Round of 16 Peru Universitario 1–1 1–1 2–2 (p. 2–3)
2012 Copa Libertadores Second stage Chile Universidad de Chile 0–1 1–5 3rd
Colombia Atlético Nacional 4–4 2–2
Uruguay Peñarol 1–0 2–4
2014 Copa Sudamericana Second stage Argentina River Plate 0–1 0–2 0–3
2017 Copa Libertadores Group stage Brazil Atlético Mineiro 1–1 1–4 2nd
Paraguay Libertad 1–1 2–1
Bolivia Sport Boys 2–0 3–1
Round of 16 Brazil Grêmio 0–1 1–2 1–3

Rivalries[edit]

Godoy Cruz's classic rival is Andes Talleres Sport Club, a neighborhood classic that has not been played since 1993, thanks to the "Tomba" promotions and the "Azulgrana" soccer debacle.

In addition, Godoy Cruz has provincial classics such as San Martín de Mendoza, Independiente Rivadavia, Huracán Las Heras and Gimnasia y Esgrima de Mendoza.

He also has a rivalry with San Martin de San Juan, with whom he plays the Cuyo Classic.

Nickname[edit]

Godoy Cruz is nicknamed Tomba and Bodeguero, in reference to the wine selling activity of the Deportivo Bodega Antonio Tomba, one of the merging clubs of 1921. Since the stadium is located near a railway, the club is also called El Expreso ("The Express").

Players[edit]

Current squad[edit]

As of 6 September 2017.[2]

Note: Flags indicate national team as defined under FIFA eligibility rules. Players may hold more than one non-FIFA nationality.

No. Position Player
2 Argentina DF Leonel Galeano
5 Paraguay DF Diego Viera
7 Argentina FW Juan Garro
8 Argentina MF Facundo Silva
9 Argentina FW Javier Correa
10 Argentina MF Gastón Giménez
11 Argentina MF Guillermo Fernández
12 Argentina GK Roberto Ramírez
14 Argentina DF Sebastián Olivarez
15 Argentina MF Walter Serrano
16 Argentina MF Luciano Pizarro
17 Argentina FW Fernando Núñez
18 Uruguay FW Santiago García
19 Argentina MF Fabián Henríquez
20 Argentina MF Ángel Gonzalez
No. Position Player
21 Argentina MF Fabrizio Angileri
22 Argentina DF Ezequiel Bonacorso
24 Argentina GK Juan Bolado
26 Argentina MF Agustín Verdugo
28 Argentina MF Facundo Cobos
29 Argentina DF Luciano Abecasis
30 Argentina MF Juan Andrada
33 Argentina MF Luis De Faría
36 Argentina DF Luciano Lapetina
Paraguay DF Cristian Báez
Uruguay MF Felipe Rodríguez
Uruguay GK Leonardo Burián
Argentina GK Ramiro Martínez
Argentina DF Tomás Cardona (on loan from San Lorenzo)
Argentina FW Victorio Ramis

Out on loan[edit]

Note: Flags indicate national team as defined under FIFA eligibility rules. Players may hold more than one non-FIFA nationality.

No. Position Player
6 Paraguay DF Danilo Ortiz (at Newell's Old Boys until 30 June 2018)
23 Uruguay FW Maximiliano Sigales (at Boston River until 31 July 2018)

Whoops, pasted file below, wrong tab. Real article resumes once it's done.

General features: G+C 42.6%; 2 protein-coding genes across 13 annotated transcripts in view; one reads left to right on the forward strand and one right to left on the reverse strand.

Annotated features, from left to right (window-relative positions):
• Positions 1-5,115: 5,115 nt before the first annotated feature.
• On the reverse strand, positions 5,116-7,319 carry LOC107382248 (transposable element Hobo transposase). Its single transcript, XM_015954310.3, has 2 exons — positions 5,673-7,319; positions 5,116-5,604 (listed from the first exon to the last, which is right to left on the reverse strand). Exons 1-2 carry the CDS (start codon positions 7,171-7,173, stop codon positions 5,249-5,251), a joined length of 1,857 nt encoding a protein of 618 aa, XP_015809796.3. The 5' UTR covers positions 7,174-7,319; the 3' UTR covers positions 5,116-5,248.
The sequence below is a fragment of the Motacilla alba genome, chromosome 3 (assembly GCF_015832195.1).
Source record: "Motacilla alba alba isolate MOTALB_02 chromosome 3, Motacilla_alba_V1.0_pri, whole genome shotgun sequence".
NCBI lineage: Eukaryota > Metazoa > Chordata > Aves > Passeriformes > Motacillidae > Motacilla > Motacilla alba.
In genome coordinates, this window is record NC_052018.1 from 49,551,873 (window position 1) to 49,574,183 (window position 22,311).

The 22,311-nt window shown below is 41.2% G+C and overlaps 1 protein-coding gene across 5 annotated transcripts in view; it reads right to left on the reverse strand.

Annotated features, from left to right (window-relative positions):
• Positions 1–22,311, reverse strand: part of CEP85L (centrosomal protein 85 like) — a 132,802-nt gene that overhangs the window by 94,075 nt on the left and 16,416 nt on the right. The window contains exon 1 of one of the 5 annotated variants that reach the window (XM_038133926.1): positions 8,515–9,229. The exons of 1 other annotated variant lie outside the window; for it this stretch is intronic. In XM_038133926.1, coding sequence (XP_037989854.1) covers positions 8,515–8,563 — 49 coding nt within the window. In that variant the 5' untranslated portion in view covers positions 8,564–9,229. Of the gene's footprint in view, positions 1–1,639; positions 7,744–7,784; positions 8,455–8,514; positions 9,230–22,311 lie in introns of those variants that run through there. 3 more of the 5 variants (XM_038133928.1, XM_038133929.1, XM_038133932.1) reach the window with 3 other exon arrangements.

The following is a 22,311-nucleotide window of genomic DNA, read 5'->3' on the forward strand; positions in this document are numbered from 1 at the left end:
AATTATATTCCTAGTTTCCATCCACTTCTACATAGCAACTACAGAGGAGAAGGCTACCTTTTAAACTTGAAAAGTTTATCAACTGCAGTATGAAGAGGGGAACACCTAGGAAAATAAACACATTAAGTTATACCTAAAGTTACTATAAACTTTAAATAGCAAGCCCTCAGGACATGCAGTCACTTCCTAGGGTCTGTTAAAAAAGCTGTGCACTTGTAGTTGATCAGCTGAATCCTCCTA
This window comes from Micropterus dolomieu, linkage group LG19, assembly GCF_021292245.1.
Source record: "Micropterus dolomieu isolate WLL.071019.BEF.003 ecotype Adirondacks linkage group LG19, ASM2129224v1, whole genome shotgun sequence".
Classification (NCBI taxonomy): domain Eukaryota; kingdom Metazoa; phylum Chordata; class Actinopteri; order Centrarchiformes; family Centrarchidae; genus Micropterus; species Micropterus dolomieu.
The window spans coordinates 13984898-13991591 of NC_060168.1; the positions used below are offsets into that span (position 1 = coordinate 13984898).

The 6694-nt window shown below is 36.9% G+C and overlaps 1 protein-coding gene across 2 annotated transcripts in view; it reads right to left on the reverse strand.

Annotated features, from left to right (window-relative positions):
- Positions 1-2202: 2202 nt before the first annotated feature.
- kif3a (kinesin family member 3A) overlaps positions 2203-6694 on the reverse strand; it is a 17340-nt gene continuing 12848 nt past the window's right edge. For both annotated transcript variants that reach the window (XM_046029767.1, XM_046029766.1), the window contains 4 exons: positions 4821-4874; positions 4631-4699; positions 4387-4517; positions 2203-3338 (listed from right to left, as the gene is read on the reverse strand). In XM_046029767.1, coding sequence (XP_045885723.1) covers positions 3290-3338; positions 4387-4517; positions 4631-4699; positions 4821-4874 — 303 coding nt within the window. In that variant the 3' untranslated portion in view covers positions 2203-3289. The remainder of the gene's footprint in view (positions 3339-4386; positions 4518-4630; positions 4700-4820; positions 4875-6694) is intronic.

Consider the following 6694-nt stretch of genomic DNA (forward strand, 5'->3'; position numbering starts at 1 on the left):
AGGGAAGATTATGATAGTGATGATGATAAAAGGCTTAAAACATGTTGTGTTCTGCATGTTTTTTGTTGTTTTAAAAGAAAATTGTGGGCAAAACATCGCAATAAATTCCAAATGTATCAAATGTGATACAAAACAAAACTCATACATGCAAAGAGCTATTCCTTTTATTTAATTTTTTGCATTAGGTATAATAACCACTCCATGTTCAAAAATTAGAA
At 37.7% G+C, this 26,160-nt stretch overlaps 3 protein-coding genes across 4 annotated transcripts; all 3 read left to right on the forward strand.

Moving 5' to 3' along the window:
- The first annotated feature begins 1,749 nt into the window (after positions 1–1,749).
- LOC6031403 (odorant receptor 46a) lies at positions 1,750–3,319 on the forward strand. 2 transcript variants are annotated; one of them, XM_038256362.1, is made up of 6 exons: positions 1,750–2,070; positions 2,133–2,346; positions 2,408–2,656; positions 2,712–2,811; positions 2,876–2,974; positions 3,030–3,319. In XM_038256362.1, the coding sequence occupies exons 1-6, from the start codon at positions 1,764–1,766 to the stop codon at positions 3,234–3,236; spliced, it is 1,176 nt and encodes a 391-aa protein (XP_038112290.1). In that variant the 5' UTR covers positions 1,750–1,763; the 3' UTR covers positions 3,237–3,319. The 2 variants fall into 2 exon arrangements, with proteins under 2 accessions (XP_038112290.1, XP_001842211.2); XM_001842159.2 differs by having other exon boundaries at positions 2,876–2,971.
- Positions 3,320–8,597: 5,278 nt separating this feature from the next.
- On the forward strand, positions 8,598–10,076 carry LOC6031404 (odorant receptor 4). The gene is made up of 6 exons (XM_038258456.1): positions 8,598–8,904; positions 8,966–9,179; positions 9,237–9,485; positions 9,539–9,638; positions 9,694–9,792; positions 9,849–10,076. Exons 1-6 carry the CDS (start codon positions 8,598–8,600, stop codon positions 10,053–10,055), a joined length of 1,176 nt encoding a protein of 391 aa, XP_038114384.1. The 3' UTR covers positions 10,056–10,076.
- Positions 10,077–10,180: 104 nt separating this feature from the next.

No. Position Player
35 Argentina MF Maximiliano Correa (at Instituto until 30 June 2018)
Argentina DF Gastón Suso (at Estudiantes until 30 June 2018)

Friendly matches[edit]

Godoy Cruz played friendly matches against both domestic clubs and from other countries. A memorable friendly played in 1964, against Santos Football Club, with soccer star Pelé ended in favor of the Brazilian team by a score of 3-2. In 1969, against Universidad de Chile, the "Expreso" claimed a 3-0 victory. Another match in 1990, against Sevilla in which the team from Mendoza claimed victory by a score of 2-1. In 2007, a visiting Godoy Cruz squad were defeated 5-nil by Nacional de Montevideo. Godoy Cruz also played several friendly matches against national teams, such as Argentina in 1969, Chile in 1970, and Poland in 1977.

A source of historical pride for the team's supporters are two friendly matches won against Argentine giants: in 1965, they defeated Boca Juniors 4–0, and in 1997 they defeated River Plate by the same margin.

Godoy Cruz won the summer 2009 edition of the friendly pentagonal cup known as the "Copa Ciudad de Tandil", after defeating both Chacarita Juniors and Quilmes in penalty shootouts.[3]

Managers[edit]

Stadium[edit]

Feliciano Gambarte, La Bodega, in 2015.

The official Stadium Club is the Estadio Feliciano Gambarte opened in 1959. In 2004, the team played his last professional match, pitting Tiro Federal, matching ending 0–0. Since that time, the team plays its home games at the provincial Estadio Malvinas Argentinas. Since 2014, the fans campaigned to return to play in the Stadium Club.

Honours[edit]

National[edit]

Regional[edit]

  • Mendoza Football League (12): 1944, 1947, 1950, 1951, 1954, 1968, Apertura 1987, Apertura 1989, 1989, 1990, Clausura 1993, Apertura 1993.

References[edit]

  1. ^ Rise of the interior? at Fútbol Fútbol Fútbol
  2. ^ "Godoy Cruz squad". Soccerway. 11 August 2017. Retrieved 11 August 2017. 
  3. ^ "Godoy Cruz venció a Quilmes por penales y se trajo la Copa Tandil" (in Spanish). MDZ Online. 23 January 2009. Retrieved 21 April 2017. 
  4. ^ Mauricio Larriera (Soccerway)

External links[edit]